To learn more about Milliman’s pharmacy benefits consulting services, click here.

Cost containment programs: Win-win healthcare for employers and employees

Stoddard-DavidThe 2015 Kaiser Employer Health Benefits Survey found that a majority of employers said controlling the rising cost of healthcare and other employee benefits is one of their most important concerns. Medical trend has consistently outpaced inflation, which is expected to result in an unsustainable situation that will require across-the-board changes in the industry. The implementation of the excise tax on high-cost health plans, effective for plan years after 2017, has created even more incentive for managing costs, because any healthcare costs above the excise tax thresholds will be taxed at 40%. In the past, one of the ways an employer could control costs was by increasing member cost-sharing through deductibles, copayments, and coinsurance. However, because an employer needs to maintain at least minimum value (60% actuarial value, approximately equivalent to a bronze plan) in order to avoid paying penalties, increasing member cost-sharing is, at best, a temporary solution, as the excise tax thresholds only increase by inflation. Additionally, for a typical gold plan (approximately 80% actuarial value), the impact of the excise tax will be felt even sooner. As a result, managing healthcare costs beyond cost-shifting will become the main focus of employer-sponsored insurance.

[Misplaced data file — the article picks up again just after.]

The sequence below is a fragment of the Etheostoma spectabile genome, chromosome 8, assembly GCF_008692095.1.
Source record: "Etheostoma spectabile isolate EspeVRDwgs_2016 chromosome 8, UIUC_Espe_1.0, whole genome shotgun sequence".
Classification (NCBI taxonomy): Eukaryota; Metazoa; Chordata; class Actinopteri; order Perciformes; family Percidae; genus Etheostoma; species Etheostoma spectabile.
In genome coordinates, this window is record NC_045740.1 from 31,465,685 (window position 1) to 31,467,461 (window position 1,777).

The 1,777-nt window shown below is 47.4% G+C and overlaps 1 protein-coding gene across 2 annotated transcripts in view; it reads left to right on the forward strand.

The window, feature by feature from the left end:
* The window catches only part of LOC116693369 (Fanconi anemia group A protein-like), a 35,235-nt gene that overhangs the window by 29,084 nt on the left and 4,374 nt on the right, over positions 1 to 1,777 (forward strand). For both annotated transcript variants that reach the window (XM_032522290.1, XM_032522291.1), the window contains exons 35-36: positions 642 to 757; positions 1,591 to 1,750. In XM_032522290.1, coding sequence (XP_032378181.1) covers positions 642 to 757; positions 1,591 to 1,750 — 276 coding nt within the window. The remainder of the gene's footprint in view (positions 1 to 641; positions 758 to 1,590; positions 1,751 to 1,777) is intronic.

Given the greater emphasis on improving the quality of care in employer-sponsored insurance, employers and their consultants need to work together to implement cost containment programs into their medical and prescription drug plans. A cost containment program can be defined as any action by the plan, excluding increasing broad-based member cost-sharing that results in savings on total plan costs. Cost containment programs encourage the utilization of necessary services and avoidance of unnecessary services, and generally fall into one of the following categories: